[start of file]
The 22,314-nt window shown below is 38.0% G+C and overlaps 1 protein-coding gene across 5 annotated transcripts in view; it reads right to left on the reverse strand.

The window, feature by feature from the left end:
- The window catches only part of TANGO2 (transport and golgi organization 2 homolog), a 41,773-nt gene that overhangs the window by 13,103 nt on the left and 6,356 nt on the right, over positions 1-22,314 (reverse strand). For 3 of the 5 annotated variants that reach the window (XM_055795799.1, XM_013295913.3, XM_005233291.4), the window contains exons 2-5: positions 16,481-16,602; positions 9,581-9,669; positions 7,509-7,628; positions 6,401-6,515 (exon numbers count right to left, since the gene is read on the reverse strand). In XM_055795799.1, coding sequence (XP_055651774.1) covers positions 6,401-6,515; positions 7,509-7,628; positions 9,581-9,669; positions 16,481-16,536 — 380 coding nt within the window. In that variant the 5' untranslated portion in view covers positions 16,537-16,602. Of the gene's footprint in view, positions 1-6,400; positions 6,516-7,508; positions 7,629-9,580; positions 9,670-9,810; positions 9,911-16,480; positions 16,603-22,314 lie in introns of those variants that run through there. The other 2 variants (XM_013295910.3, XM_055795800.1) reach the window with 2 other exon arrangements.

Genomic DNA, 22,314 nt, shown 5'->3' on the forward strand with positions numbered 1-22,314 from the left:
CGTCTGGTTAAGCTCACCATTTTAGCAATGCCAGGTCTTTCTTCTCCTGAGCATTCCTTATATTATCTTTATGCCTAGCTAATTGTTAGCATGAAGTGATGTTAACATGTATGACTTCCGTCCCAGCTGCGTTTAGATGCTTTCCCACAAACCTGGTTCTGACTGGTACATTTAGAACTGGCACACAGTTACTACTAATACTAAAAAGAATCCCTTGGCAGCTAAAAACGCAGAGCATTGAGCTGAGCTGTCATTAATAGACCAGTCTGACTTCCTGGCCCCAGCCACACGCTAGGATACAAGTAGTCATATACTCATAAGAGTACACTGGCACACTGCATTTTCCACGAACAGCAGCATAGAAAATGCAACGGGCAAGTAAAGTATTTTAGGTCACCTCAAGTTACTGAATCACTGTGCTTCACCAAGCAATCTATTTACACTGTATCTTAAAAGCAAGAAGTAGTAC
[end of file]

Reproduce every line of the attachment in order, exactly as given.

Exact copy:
The 22,314-nt window shown below is 38.0% G+C and overlaps 1 protein-coding gene across 5 annotated transcripts in view; it reads right to left on the reverse strand.

The window, feature by feature from the left end:
- The window catches only part of TANGO2 (transport and golgi organization 2 homolog), a 41,773-nt gene that overhangs the window by 13,103 nt on the left and 6,356 nt on the right, over positions 1-22,314 (reverse strand). For 3 of the 5 annotated variants that reach the window (XM_055795799.1, XM_013295913.3, XM_005233291.4), the window contains exons 2-5: positions 16,481-16,602; positions 9,581-9,669; positions 7,509-7,628; positions 6,401-6,515 (exon numbers count right to left, since the gene is read on the reverse strand). In XM_055795799.1, coding sequence (XP_055651774.1) covers positions 6,401-6,515; positions 7,509-7,628; positions 9,581-9,669; positions 16,481-16,536 — 380 coding nt within the window. In that variant the 5' untranslated portion in view covers positions 16,537-16,602. Of the gene's footprint in view, positions 1-6,400; positions 6,516-7,508; positions 7,629-9,580; positions 9,670-9,810; positions 9,911-16,480; positions 16,603-22,314 lie in introns of those variants that run through there. The other 2 variants (XM_013295910.3, XM_055795800.1) reach the window with 2 other exon arrangements.

Genomic DNA, 22,314 nt, shown 5'->3' on the forward strand with positions numbered 1-22,314 from the left:
CGTCTGGTTAAGCTCACCATTTTAGCAATGCCAGGTCTTTCTTCTCCTGAGCATTCCTTATATTATCTTTATGCCTAGCTAATTGTTAGCATGAAGTGATGTTAACATGTATGACTTCCGTCCCAGCTGCGTTTAGATGCTTTCCCACAAACCTGGTTCTGACTGGTACATTTAGAACTGGCACACAGTTACTACTAATACTAAAAAGAATCCCTTGGCAGCTAAAAACGCAGAGCATTGAGCTGAGCTGTCATTAATAGACCAGTCTGACTTCCTGGCCCCAGCCACACGCTAGGATACAAGTAGTCATATACTCATAAGAGTACACTGGCACACTGCATTTTCCACGAACAGCAGCATAGAAAATGCAACGGGCAAGTAAAGTATTTTAGGTCACCTCAAGTTACTGAATCACTGTGCTTCACCAAGCAATCTATTTACACTGTATCTTAAAAGCAAGAAGTAGTAC